Like endless spice mountains, the deep saffrons and mustards of the Arabian desert unravel into the horizon. Deep yellow waves start and end everywhere. The steaming sun bouncing off the hills.
'Are you ready?' asks the driver.
The revs rage. The pedal goes down. And we're off. Our white Land Cruiser flying over five-metre dunes, leaving a cloud of dust in our wake. I'm pretty sure we're taking them at a 45-degree angle. I twist to look through the back windscreen, my head lolling at every bump, my seatbelt locking me into position so I can't slip too far. Our tracks snake back for miles through silky sand. Then, stillness. 'Nice view?'
We are now at, what seems, the top of the pile, looking down at the desert below us. The hues of yellow and orange unfold and fold and unfold again. A bright and brilliant contrast against the hazy afternoon sky. 'Stunning.'
As we return to base at the bottom of the dunes, a camel saunters by.
The seamless transition of nature and city, this is the real Ras Al Khaimah.
One of the seven Emirate states in the UAE, Ras Al Khaimah is relatively new to the tourist map. Just a 45-minute drive from Dubai, it's already very well known with expats - but hasn't quite found its way to traveller itineraries... yet.
Things are about to change - with Royal Brunei Airlines announcing RAK as their official stopover destination, there are flights and transfers daily; luxury hotels and residencies are springing up along 'The Cornish' sea-front. The perfect alternative stopover for anyone travelling long-haul from Europe to Asia, and wants to avoid the Dubai smog.
Shops like H&M and M&S dot the Manar Mall to make you feel at home. But it's the Al Quatye souk, where RAK comes alive. The crisp whites, blacks and gold embroidery of the kandoora and makhoura (traditional dress) line shop fronts. Head to the Cove Rotana on Thursdays and Fridays for a beach party you won't forget. This is Ras Al Khaimah in all its glory. A fabulous place to lose yourself among comfort, colour and culture.
I had arrived well-rested in RAK following a six-hour flight with Royal Brunei. A big thumbs up go to the always-smiling attendants, who not only didn't wake me up for breakfast, but also offered my missed meal once I'd woken up. Along with the usual services (in-seat entertainment, food and alcohol-free drinks), the bathrooms were always sparkling - suggesting they were cleaned several times during the flight. A rare sight, even in 2016. The waiting private transfer at Dubai airport was a very special touch. It's the little things!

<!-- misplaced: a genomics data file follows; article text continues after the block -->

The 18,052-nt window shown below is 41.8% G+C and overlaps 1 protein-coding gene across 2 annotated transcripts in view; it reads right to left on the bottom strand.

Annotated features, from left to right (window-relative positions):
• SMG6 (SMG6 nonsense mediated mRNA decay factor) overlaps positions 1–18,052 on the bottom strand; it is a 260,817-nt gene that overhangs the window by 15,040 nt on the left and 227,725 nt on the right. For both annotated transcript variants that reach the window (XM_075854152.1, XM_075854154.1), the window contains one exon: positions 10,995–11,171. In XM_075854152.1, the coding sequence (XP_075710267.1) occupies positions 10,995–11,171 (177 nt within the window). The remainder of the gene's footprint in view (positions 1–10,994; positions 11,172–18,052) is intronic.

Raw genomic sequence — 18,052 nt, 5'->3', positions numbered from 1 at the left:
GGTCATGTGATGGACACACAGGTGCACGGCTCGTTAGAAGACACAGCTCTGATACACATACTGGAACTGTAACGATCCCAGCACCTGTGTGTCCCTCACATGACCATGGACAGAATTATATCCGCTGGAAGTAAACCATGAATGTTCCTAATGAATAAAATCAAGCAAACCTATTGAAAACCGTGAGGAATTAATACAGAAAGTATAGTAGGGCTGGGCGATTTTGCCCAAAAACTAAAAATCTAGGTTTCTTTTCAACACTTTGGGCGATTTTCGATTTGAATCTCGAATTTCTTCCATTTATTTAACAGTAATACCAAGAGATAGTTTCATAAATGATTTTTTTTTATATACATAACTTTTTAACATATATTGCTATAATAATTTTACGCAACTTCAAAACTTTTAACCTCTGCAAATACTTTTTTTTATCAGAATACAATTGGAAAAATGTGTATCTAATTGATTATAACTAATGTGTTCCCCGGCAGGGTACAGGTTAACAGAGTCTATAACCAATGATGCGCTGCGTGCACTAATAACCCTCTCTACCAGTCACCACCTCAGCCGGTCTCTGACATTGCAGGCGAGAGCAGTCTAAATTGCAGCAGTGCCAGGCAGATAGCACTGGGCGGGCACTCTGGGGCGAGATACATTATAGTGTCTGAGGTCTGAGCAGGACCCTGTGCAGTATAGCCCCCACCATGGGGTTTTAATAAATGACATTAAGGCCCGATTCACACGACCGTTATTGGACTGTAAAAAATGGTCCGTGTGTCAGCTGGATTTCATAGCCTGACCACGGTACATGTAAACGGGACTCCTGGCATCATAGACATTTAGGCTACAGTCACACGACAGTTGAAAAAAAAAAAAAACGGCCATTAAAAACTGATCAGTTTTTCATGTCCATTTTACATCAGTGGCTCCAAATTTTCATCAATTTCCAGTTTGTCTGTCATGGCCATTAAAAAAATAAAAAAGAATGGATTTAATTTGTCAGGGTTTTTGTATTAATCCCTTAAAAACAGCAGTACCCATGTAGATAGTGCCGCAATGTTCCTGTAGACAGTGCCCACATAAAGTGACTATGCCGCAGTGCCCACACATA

Having scoped out the local shops and exhausted the desert dunes, it's time to relax. With my tan tingling and feet dusty and ready for a soak, I head back to the glorious, palace-inspired Waldorf Astoria, where a steaming monsoon shower washes away the fatigue. While deciding on what kind of dinner I fancy (the three in-house restaurants range from Umi (top-notch sushi and sake), the Lexington Grill (fresh seafood and steaks) and Marjan (middle-eastern - go for the chicken tagine), I flit between the sinking Egyptian-cotton sheets of my king-size bed and rehydrating with a fresh berry smoothie on the balcony. Outside, the turquoise Arabian sea is ridiculously inviting and the few remaining bodies by the pool are sun-kissed, with a cocktail in-hand. Tomorrow will be a beach day.
Now is the time to visit this exciting desert city - where the desert glistens in the sun and the culture, not yet explored.
Spend three nights at the Waldorf Astoria Ras Al Khaimah, between 01 May to 21 June 2016, from £539pp. Rate includes breakfast, return Economy flights with Royal Brunei from London Heathrow to Dubai and a private transfer to RAK. Business Class flights start from £1829pp. Book by 25th Feb 2016 with travelbag.co.uk.